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Friday, August 2, 2013

Mohit Sharma MoM; Usman Khwaja out; and YuWa women win Bronze in Gasteiz Cup

Who are these happy bunch of girls ??

On the Delhi – Mathura High road lies Ballabgarh – a small town in Faridabad district of Haryana.  It has a Railway station too…. Jat Raja Nahar Singh (1823–1858) was the last king of the princely state;  he was executed for taking part in the 1857 War of Independence.  The state was founded by Balram Singh, in 1739, who also built the Nahar Singh Mahal palace in the same year. Imagine a player from here representing India and coming out successful too.

Mohit Mahipal Sharma  was known to outside World when he played for CSK in the last edition of IPL; he debuted in the 4th ODI against Zimbabwe, took 2 wickets picked up the Man of the Match award – equalling the feat of Sandeeep Patil way back in 1980 against Australia [MoM in debut match]. Success stories from smalltime towns are rare – Sourabh Tiwary came closer but have not made a mark yet – outstanding is MS Dhoni  that way.  

In Dhoni’s Ranchi – Ormanjhi is a much smaller town, known for its picnic spots- a few girls who have not earlier ventured outside have done the Nation proud.   We call India cricket crazy…. For England and Australia is of national importance.  There have been many many wrong decisions – Sachin has received some horrendous decisions – there is one rule – Umpire’s decision is final and ‘batsman have to start their walk towards the pavilion once the Umpire’s finger goes up’.  Virat Kohli was criticized when he disputed the catch after he was given out ……. but …. When Usman Khawaja was given out ~ another wrong decision ~ the Australians are furious and it is not simply the critics – Australian PM Rudd tweeted almost immediately- “That was one of the worst cricket umpiring decisions I have ever seen.”  All those who were making scathing remarks on India’s non-acceptance of DRS are now questioning the same DRS.  Cricket Australia is now asking the International Cricket Council to explain why third umpire Kumar Dharmasena upheld an on-field call at Old Trafford, despite replay technology indicating that Khawaja’s bat made no contact with the ball the ‘edge’ being the essential ingredient for a caught-behind decision.

In this melee, not many would have noticed something about Gaztiez Cup 2013 – the XVIII Edition of the International Youth Soccer Tournament where 4 continents with teams in Europe, Asia, America and Africa teams from as far away as Mexico, Uganda, India and France participated.

Two weeks ago a group of teenage girls from a village on the outskirts of Ranchi in Jharkhand achieved something that sportspersons with the best facilities and support in cities often aspire for but don’t always succeed. On July 13, the 18 tribal girls representing Yuwa India under-14 all-girls team were placed third among 10 teams playing for the Gasteiz Cup in Victoria Gasteiz in Spain. The girls — a majority of whom played outside their village in Ormanjhi for the first time — were placed third after two wins, two losses, and one draw against international teams. Earlier during the Donosti Cup, Spain’s biggest football tournament, the girls made it to quarter finals from among 36 international teams.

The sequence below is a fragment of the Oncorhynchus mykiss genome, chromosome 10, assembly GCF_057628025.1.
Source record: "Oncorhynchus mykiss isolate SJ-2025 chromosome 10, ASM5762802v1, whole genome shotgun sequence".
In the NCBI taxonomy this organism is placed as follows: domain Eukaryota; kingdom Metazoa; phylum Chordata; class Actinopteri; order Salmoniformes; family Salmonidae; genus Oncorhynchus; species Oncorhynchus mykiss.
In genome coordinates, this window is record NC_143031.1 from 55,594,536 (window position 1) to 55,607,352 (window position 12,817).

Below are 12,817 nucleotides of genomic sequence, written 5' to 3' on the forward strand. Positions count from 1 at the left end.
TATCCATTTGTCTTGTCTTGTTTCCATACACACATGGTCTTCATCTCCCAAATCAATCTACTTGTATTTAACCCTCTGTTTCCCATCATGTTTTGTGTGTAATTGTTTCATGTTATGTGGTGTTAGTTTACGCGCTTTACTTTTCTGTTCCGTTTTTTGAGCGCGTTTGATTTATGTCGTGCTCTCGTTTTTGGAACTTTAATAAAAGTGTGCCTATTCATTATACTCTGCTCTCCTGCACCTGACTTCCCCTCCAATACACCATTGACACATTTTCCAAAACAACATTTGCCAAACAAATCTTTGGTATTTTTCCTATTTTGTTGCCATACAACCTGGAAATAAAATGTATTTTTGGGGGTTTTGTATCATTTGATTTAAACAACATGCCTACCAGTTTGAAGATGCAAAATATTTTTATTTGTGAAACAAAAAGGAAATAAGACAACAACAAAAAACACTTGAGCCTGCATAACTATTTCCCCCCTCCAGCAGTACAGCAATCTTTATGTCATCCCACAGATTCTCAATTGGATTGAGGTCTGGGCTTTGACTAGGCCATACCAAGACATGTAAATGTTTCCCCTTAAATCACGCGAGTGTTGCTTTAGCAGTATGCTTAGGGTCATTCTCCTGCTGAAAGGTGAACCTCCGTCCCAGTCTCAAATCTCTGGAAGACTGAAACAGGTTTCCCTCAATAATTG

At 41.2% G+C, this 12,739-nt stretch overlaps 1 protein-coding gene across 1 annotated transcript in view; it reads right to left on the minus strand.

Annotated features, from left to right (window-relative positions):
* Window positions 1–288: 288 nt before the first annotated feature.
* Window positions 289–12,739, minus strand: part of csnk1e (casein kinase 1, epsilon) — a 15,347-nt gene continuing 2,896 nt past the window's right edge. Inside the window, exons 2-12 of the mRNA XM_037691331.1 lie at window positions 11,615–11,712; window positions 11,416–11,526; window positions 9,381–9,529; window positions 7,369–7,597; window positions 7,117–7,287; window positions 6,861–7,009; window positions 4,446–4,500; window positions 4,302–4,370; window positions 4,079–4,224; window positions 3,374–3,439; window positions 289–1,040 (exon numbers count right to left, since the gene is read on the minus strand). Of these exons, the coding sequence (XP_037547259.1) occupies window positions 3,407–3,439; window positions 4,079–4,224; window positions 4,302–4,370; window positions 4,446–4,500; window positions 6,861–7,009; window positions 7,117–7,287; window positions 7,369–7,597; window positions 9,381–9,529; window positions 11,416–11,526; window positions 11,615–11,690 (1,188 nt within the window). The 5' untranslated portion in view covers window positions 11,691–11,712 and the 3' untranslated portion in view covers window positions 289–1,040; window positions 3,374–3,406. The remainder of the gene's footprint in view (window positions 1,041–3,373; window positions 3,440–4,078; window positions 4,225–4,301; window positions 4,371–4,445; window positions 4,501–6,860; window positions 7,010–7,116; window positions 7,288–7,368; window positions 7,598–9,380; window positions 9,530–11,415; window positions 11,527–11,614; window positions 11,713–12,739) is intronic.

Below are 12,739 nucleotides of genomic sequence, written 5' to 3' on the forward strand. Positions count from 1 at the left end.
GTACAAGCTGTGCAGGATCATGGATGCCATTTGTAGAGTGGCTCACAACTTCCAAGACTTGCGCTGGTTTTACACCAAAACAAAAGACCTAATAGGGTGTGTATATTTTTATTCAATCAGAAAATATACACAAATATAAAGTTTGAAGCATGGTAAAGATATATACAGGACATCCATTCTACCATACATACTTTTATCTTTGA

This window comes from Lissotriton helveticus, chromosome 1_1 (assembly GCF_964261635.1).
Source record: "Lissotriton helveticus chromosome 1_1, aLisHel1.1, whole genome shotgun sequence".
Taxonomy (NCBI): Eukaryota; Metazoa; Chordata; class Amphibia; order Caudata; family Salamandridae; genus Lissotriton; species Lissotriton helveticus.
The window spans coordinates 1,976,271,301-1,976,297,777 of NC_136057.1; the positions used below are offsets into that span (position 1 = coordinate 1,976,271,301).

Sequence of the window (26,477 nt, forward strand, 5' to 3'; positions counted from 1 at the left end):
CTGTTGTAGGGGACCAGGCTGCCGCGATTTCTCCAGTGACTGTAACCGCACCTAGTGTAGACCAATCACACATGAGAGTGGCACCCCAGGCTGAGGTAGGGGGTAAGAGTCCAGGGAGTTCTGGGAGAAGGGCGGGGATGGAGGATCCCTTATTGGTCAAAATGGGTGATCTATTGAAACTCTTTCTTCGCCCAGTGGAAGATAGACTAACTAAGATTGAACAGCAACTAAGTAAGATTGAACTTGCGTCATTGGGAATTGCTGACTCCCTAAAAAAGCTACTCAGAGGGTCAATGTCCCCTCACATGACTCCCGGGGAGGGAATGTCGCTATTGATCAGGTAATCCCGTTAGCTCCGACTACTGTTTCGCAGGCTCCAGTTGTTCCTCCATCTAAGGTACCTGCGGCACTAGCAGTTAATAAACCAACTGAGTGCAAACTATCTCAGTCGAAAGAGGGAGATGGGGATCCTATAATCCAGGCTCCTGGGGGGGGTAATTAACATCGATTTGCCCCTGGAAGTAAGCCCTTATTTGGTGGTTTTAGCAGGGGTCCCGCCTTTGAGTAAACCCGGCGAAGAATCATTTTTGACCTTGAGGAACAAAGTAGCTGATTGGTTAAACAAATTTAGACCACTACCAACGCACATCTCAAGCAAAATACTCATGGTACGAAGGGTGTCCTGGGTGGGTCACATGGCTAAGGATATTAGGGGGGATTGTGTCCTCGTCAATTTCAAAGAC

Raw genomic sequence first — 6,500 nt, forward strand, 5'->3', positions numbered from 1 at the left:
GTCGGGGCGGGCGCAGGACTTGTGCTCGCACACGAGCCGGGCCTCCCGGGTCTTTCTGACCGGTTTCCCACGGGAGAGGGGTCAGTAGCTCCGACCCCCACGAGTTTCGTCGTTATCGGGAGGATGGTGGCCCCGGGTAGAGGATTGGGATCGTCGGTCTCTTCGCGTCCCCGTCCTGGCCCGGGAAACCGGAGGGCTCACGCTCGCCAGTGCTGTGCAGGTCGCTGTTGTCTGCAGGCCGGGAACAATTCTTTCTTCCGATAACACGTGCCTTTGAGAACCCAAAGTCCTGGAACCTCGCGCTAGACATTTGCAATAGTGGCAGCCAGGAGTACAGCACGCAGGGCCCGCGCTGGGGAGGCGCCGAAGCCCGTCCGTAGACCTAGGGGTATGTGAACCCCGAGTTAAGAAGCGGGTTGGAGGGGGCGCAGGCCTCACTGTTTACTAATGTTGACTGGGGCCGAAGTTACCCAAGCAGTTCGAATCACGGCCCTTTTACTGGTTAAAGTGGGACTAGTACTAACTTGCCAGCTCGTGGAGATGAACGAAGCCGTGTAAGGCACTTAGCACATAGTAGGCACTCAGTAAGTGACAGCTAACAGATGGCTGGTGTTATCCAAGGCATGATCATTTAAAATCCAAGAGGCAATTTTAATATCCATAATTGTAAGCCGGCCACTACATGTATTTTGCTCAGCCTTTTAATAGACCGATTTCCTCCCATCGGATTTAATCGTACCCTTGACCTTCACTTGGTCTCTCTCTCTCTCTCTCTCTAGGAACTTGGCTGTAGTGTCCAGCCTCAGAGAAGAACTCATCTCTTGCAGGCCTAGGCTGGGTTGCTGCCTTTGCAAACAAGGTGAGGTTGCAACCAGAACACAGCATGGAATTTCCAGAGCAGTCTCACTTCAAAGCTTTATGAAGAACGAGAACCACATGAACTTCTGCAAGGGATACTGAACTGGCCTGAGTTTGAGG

photo courtesy : The Hindu

The young footballers wearing red and white sarees and sneakers, with plastic flowers adorning their hair and around their wrists, were ecstatic as they won the third prize in Gasteiz, Spain that Saturday night. “We had carried sarna sarees in our bags and some flowers too. When they announced our names we ran into the dressing room and took just five minutes to get dressed in our sarees, then we came out and accepted the prize and then we danced,” grinned Rinky Kumari, 13, the team’s captain back in Ormanjhi. “Yuwa yuwa hum hai yuwa, sab se juda; gendwa ko maarei, netwa ko phaade, mil ke bolo Jai Yuwa (We are young, so special; we are on the ball, we attack the net; all hail Yuwa),” the team breaks into chorus before practice on Thursday afternoon. “They were cheered everywhere they went. They would break into song and dance always even doing the jhumar (traditional dance) with a team from Spain at San Sebastian. The only time I saw them nervous was the first game,” recounted Sandeep Chhetri Yuwa’s secretary and the team unofficial cheering songs writer.

Shivani Toppo, 12, who has played football since Franz Gastler, a 30-year old American founded Yuwa-India in this Jharkhand village in 2009 and was among two girls from Yuwa who had toured with India’s under-14 team in Sri Lanka last year, explains her interest in the game. “It keeps me healthy. If I stay home I do not feel good. Also, Franz sir got all of us to go to good schools. He helped my family pay the school fee and now the school has waived the fee off,” says the team’s second defender. Shivani’s family lives in a kutcha house in Hutup not far from the football field. On her way home after the two hour practice session everyday neighbours would pass rude remarks, Shivani recalls. 

Really a commendable achievement of winning the Bronze title by the U-14 women’s football team with practically no support and infrastructure  from Jharkhand.   One Sports website remarks that the girls were humiliated, slapped and forced to sweep floors when they went to the Panchayat Office to get their birth certificates for their passports. Rinky Kumari, one of the girls is quoted as saying :“That is the pain of being a tribal girl in India. I do not remember the slap, I remember the Cup.”

With regards – S. Sampathkumar

2nd Aug 2013.

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